I hope you enjoy reading these posts as much as I enjoy writing them and discussing vintage drums.

We’ll kick things off next week with the most recorded snare drum of all time….

All the best

Nick Hopkin / Nick Hopkin Drums, UK.


For further information, please visit Nick Hopkin Drums own web page or on Vintage&Rare.

Gibson ES-335 Most Versatile Guitar Ever by Dan Yablonka Guitars

There is no way to start this article without paying a great deal of due to Gibson’s President during their “Golden Era” (1950s to early to mid 1960s) Ted McCarty. The man was a visionary and helped or invented futuristic models such as the Explorer and Flying V and had his hands dirty in the development of the Les Paul and Electric Spanish or ES series semi hollow bodies. Thanks Teddy!!

The Gibson ES-335, 345 and ES 355 guitars are probably if not THE most verstaile guitar ever … certainly amongst the top. The solid maple block running through the middle of the guitar is why it is called a “semi” hollow. It allows for the sustain of a solid body with the overtones of a hollow body and the Feedback issue is solved all in one brilliant move. This solid block however would come into play as a difference later between eras which i will soon address in the article.

The ES335 was introduced in 1958 with a market price of $267.50. I know … i know … if only today … but if it makes you feel any better .. you had to pay seperately for the case!! 😉

The very 1st releases were in sunburst or natural or what is also referred to as blond today. The early 1958s were slightly different in that they had no neck binding. Though early and unique most dealers and collectors sell or value these for slightly less than a bound model. By mid 58 this was a non issue as binding was introduced and by 1959 the model was really off and running whether 335 345 or 355. Players like BB King and Chuck Berry would help put them on the map.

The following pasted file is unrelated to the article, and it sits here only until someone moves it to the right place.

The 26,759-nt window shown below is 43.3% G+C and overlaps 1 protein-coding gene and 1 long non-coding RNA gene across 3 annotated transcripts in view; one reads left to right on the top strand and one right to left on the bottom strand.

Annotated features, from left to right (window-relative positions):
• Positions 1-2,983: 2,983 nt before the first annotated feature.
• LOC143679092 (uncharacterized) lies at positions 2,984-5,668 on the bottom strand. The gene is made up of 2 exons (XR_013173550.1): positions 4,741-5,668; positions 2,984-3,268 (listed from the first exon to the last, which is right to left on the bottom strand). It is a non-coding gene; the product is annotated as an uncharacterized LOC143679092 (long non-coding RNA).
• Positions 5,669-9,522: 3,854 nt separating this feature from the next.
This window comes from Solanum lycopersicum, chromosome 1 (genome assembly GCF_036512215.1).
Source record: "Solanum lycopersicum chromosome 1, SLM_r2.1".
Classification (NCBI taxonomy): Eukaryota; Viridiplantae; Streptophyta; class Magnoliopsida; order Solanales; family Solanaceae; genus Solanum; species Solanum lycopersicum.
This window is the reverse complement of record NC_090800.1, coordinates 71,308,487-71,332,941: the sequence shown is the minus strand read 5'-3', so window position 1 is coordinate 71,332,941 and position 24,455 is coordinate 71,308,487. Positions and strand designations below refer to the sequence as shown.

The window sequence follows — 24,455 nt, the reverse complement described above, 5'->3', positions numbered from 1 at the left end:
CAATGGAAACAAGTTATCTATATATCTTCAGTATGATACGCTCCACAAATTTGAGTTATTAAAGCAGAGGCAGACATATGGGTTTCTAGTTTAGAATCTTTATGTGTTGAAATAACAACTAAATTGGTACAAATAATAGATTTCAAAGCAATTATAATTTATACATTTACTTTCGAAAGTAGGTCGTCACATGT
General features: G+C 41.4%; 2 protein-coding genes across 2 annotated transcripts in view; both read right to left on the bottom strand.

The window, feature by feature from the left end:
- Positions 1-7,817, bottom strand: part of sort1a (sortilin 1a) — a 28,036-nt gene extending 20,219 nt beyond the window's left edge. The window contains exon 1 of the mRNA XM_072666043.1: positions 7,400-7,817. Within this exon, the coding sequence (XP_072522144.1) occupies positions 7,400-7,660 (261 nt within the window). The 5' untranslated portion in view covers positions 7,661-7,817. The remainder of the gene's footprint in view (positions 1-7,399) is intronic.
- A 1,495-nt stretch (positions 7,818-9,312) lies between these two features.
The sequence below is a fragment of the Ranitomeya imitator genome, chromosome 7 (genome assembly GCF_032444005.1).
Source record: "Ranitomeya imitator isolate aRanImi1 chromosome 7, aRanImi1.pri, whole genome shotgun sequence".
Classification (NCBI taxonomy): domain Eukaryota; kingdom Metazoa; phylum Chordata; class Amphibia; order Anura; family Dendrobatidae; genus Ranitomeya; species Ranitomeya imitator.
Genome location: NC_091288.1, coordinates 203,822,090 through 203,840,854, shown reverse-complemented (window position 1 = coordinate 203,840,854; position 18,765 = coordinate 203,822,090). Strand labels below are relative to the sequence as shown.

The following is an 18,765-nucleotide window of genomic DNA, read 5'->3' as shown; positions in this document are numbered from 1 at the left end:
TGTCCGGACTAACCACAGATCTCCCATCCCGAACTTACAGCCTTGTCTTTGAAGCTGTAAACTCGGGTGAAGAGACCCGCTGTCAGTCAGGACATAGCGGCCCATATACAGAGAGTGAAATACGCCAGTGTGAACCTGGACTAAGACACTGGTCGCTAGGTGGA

Shortly after its release came the fancier models just mentioned. introduced in 1959.,…. the ES345 and 355. What set these models apart was mostly ornamentaion and the stereo option as well as a vibrola, usually a Bigsby but some sideways are seen too. The 1959 ES355 would also show off the upcoming cherry finish officially introduced in 1960 AND the fancier bound ebony fingerboard. You may have seen the early 59 ES355s and most of them were actually made from the same red anolyn die that faded out of all their other models so the 355s often took on a more reddish orange hue than its later 1960 release where they had solved the fading issue … much like in Les Pauls standards of that era. It should be noted that while stereo was a big part of these models that early ES355s were also made occasionally in mono which is a superbly collectable combo. By 1960 all 3 models were available in Cherry Red, Sunburst and Natural but natural was discontinued after 1960.

As time progressed some of the features would change and come seriously into play thus why certain eras are considered much better.

A very big one to me with ES335s was the history of the solid block. 1958-1961 “Dot Necks” (referring to their dot inlaid fingerboard) all had solid blocks through and through … but as Gibson’s production on this model would ramp up they in 1962 began cutting out the treble side of the block between pick ups allowing for a “universal” shell so that determination of model could come later in case they needed a 345 instead for example. The stereo models required a big choke and stereo splitter and this device was mounted between the pick ups so suddenly the ES335s were also cut out. This will not show from the bass side F hole but will from the treble with a light. Then earlier ones had merely a small pilot hole drilled in the block for wiring as on Dot Necks but in mid 62 you’ll see about a 1+1/2 – 2″ cut out between the pick ups TREBLE SIDE ONLY. In my opinion as a 335 owner and obsessed fan all of my adult life is that the earlier solid block had more sustain and a darker sound more like a Les Paul and the later ones a little jazzier tone. This is a very important to some … yet a little discussed turning point except between the deepest of “335 heads!”